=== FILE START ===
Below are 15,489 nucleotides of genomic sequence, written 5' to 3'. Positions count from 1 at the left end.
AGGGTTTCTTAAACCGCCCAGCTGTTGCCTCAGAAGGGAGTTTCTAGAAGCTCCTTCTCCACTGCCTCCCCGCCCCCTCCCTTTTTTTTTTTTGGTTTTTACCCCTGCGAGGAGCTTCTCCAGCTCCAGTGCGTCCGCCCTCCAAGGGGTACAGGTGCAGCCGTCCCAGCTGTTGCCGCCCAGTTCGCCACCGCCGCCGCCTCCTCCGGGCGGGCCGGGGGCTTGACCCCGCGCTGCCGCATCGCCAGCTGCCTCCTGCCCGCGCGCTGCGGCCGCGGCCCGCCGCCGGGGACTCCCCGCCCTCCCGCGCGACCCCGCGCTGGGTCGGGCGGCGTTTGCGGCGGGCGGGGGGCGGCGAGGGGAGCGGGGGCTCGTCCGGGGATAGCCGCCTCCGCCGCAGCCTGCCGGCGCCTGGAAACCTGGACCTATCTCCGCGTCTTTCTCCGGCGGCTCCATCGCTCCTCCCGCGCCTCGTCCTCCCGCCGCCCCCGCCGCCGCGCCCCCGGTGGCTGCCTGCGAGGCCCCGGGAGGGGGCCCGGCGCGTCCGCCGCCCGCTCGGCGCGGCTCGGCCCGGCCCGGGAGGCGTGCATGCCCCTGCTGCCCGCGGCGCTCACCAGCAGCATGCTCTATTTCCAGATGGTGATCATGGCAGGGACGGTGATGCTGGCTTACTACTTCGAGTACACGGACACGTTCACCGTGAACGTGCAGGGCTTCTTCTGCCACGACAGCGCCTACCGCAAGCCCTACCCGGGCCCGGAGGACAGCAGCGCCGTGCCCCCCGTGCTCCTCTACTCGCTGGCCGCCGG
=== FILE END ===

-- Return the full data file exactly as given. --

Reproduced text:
Below are 15,489 nucleotides of genomic sequence, written 5' to 3'. Positions count from 1 at the left end.
AGGGTTTCTTAAACCGCCCAGCTGTTGCCTCAGAAGGGAGTTTCTAGAAGCTCCTTCTCCACTGCCTCCCCGCCCCCTCCCTTTTTTTTTTTTGGTTTTTACCCCTGCGAGGAGCTTCTCCAGCTCCAGTGCGTCCGCCCTCCAAGGGGTACAGGTGCAGCCGTCCCAGCTGTTGCCGCCCAGTTCGCCACCGCCGCCGCCTCCTCCGGGCGGGCCGGGGGCTTGACCCCGCGCTGCCGCATCGCCAGCTGCCTCCTGCCCGCGCGCTGCGGCCGCGGCCCGCCGCCGGGGACTCCCCGCCCTCCCGCGCGACCCCGCGCTGGGTCGGGCGGCGTTTGCGGCGGGCGGGGGGCGGCGAGGGGAGCGGGGGCTCGTCCGGGGATAGCCGCCTCCGCCGCAGCCTGCCGGCGCCTGGAAACCTGGACCTATCTCCGCGTCTTTCTCCGGCGGCTCCATCGCTCCTCCCGCGCCTCGTCCTCCCGCCGCCCCCGCCGCCGCGCCCCCGGTGGCTGCCTGCGAGGCCCCGGGAGGGGGCCCGGCGCGTCCGCCGCCCGCTCGGCGCGGCTCGGCCCGGCCCGGGAGGCGTGCATGCCCCTGCTGCCCGCGGCGCTCACCAGCAGCATGCTCTATTTCCAGATGGTGATCATGGCAGGGACGGTGATGCTGGCTTACTACTTCGAGTACACGGACACGTTCACCGTGAACGTGCAGGGCTTCTTCTGCCACGACAGCGCCTACCGCAAGCCCTACCCGGGCCCGGAGGACAGCAGCGCCGTGCCCCCCGTGCTCCTCTACTCGCTGGCCGCCGG